Child biting watermelon

What To Do About Biting

Learn why your toddler might be biting, how to respond when they do bite, and how to prevent it.

Biting is a very common behavior among children ages 1.5 to 3 years of age. There are many reasons why toddlers might bite. Reasons include the following:

  • Lack language skills necessary for expressing important needs or strong feelings like anger, frustration, joy, etc. Biting is a substitute for the messages he can’t yet express in words like: I am so mad at you, You are standing too close to me, I am really excited, or I want to play.
  • Are overwhelmed by the sounds, light or activity level in this setting.
  • Are experimenting to see what will happen.
  • Need more active playtime.
  • Are over-tired.
  • Are teething.
  • Have a need for oral stimulation.
  • Attention seeking.

When biting happens: First, keep your own feelings in check. When a toddler bites, you might feel frustrated, infuriated, annoyed, embarrassed, and/or worried. All of these feelings are normal, but responding when you are in an intense emotional state is usually not a good idea. So calm yourself before you respond— take a deep breath, or do whatever works for you. Quickly, shift your attention to the child who was bitten. Often when a child bites, adults pay a lot of attention to the biter. This is usually negative attention, but it is still very reinforcing and can actually cause the biting behavior to continue, rather than stop. When adults shift their focus and energy to the child who was bitten, they clearly communicate that biting does not result in more attention. Showing concern and sympathy for the child who was bitten also teaches empathy. Take care of the hurt child first. Next, in a firm, matter-of-fact voice (but not angry or loud), say: “Biting hurts. Gentle touch.” Keep it short, simple and clear.

To prevent, reduce, and end biting: Observe the child for patterns of when the child bites. Recognize the signals that may cause them to bite. Is the child easily overwhelmed at home and/or childcare by noise, lights, crowded rooms? Then, work towards removing the triggers. Depending on your situation, teach the child the language they need, suggest strategies for sharing (set a timer), and/or add an oral sensory bin to their play area. These are just a few examples of ways to prevent more biting. Remember, learning a new behavior takes time. The child may bite again, so continue observing closely for patterns so you can intervene. It also helps to use the same words, as consistently as possible, to emphasize the message, “Biting hurts. Gentle touch.”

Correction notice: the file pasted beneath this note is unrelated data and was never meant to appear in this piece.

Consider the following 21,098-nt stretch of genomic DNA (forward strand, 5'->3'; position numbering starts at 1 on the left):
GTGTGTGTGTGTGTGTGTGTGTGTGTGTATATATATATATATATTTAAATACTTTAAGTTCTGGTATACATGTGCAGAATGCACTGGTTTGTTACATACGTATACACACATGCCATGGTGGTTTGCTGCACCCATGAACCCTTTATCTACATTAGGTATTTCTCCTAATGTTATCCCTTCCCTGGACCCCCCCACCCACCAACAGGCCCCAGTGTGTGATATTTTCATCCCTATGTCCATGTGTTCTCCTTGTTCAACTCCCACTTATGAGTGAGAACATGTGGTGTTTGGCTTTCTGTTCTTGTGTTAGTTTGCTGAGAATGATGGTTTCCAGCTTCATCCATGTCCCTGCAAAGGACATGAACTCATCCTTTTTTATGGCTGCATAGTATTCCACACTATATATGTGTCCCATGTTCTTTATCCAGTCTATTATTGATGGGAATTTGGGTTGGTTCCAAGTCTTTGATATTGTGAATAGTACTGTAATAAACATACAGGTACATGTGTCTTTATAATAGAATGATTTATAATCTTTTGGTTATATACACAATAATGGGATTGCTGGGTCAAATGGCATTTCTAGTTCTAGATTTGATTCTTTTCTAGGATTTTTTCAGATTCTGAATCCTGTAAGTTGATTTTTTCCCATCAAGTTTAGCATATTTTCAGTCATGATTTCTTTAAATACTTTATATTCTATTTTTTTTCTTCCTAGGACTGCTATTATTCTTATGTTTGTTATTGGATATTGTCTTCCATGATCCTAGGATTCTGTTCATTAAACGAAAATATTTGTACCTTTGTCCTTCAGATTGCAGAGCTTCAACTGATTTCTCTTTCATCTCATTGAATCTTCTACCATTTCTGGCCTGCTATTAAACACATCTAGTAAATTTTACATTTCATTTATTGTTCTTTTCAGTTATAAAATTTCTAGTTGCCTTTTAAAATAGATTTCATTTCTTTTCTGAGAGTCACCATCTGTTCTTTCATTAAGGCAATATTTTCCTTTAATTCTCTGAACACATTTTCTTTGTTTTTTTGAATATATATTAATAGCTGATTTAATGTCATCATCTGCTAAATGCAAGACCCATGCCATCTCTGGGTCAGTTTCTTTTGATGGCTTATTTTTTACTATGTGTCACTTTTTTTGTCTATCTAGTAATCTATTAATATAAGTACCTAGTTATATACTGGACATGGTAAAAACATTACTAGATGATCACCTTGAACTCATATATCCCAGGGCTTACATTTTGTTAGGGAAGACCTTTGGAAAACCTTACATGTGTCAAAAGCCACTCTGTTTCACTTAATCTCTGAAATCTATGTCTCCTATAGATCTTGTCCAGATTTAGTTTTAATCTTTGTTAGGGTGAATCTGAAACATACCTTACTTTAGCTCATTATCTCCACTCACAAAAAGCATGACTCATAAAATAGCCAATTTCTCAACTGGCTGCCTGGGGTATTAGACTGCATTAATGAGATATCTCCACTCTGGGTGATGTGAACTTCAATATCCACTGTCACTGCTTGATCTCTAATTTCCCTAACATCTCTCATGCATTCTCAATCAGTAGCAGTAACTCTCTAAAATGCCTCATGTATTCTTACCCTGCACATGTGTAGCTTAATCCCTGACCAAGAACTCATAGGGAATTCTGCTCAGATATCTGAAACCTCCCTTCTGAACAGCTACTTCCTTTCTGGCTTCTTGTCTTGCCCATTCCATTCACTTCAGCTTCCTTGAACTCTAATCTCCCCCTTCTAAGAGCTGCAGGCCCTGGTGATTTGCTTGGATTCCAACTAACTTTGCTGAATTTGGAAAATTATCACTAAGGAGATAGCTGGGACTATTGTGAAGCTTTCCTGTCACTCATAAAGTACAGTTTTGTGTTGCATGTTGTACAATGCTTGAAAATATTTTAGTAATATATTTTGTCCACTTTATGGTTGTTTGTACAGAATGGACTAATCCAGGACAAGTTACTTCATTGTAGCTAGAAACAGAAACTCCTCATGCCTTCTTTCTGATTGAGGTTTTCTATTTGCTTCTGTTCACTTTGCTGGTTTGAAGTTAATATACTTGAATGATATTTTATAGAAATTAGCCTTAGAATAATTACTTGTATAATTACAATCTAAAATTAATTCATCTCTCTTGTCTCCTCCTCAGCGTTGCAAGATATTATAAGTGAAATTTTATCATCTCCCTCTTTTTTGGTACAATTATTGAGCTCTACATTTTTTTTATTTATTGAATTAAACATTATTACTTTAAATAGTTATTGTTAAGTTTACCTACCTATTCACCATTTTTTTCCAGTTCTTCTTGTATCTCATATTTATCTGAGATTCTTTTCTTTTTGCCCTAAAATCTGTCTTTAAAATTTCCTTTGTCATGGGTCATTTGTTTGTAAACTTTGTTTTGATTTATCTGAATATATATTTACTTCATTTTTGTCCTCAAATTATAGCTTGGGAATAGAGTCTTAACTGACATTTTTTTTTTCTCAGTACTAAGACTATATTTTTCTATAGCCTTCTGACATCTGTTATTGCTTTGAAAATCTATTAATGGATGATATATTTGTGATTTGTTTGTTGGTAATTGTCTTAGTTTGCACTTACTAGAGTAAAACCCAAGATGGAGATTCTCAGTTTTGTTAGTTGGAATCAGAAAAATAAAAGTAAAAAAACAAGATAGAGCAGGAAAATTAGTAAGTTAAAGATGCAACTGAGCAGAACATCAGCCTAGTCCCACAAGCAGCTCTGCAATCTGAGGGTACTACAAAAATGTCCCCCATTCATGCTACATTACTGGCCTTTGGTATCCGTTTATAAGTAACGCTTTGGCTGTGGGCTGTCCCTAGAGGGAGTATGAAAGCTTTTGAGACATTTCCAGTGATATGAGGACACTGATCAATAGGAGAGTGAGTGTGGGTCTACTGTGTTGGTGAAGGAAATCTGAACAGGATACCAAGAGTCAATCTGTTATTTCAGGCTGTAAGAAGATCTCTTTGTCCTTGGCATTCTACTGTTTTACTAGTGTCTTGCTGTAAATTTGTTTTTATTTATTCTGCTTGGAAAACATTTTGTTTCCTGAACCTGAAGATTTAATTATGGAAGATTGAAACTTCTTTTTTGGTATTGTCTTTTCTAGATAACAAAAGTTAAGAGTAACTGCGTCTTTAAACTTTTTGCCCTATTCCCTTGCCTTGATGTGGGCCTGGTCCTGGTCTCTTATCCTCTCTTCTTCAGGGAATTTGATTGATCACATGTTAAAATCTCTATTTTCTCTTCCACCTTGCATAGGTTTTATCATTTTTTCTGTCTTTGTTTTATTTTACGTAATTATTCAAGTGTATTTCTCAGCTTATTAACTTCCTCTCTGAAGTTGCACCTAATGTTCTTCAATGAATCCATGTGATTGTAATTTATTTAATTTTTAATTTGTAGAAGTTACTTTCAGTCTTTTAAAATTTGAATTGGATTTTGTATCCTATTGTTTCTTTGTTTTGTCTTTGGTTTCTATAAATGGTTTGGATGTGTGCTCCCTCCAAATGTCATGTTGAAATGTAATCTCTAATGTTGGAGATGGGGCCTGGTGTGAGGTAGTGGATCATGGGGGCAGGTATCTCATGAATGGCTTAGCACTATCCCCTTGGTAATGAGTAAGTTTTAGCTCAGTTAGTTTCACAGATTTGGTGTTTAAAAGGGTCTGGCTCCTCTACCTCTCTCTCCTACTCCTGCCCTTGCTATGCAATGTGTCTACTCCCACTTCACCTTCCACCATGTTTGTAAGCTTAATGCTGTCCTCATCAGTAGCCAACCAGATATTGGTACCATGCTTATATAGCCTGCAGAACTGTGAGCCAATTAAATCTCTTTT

Working together: In a child care environment biting is an emotional and stressful experience for both the biter, the child who was bitten, and for the parents of both children. If you are advised that your child has bitten another child, or has been bitten, it’s important to take a team approach with your childcare provider to put together a plan to ensure a consistent approach is taken to solve the problem. Once you have worked out what motivates the child to bite, you can apply appropriate strategies and/or seek additional ideas and strategies that apply to your situation.

What absolutely WILL NOT work to stop biting? Shaming or harsh punishment do not reduce biting, but they do increase your child’s fear and worry—which can actually increase biting incidents. Research shows that biting your child does not reduce biting. However, it does teach your child that it’s okay to bite people when you are upset! Keep in mind that human bites can be dangerous, and biting constitutes child abuse. Identifying what triggers your child to bite and providing preventative strategies is a more effective approach.

Biting is common in babies and toddlers, but it should stop when kids are 3 to 4 years old. If it goes beyond this age, is excessive, seems to be getting worse rather than better, or happens with other upsetting behaviors, talk to your child’s doctor. Together as a team, you can find the causes and supportive ways to respond to the child.

At the Community Connections Early Learning Program, we provide a wide range of services, in partnership with families and the community to support the development of young children age birth to 3 years.

Our array of services include: Infant Massage, Parenting, Developmental Screenings, Developmental Evaluations, Vision and Hearing Screenings, Developmental therapy, Speech therapy, Motor therapy, Playgroups, and Home visiting.

Sheila Miller

Sheila is a Developmental Specialist II in our Early Learning Program.

Photo by cottonbro from Pexels

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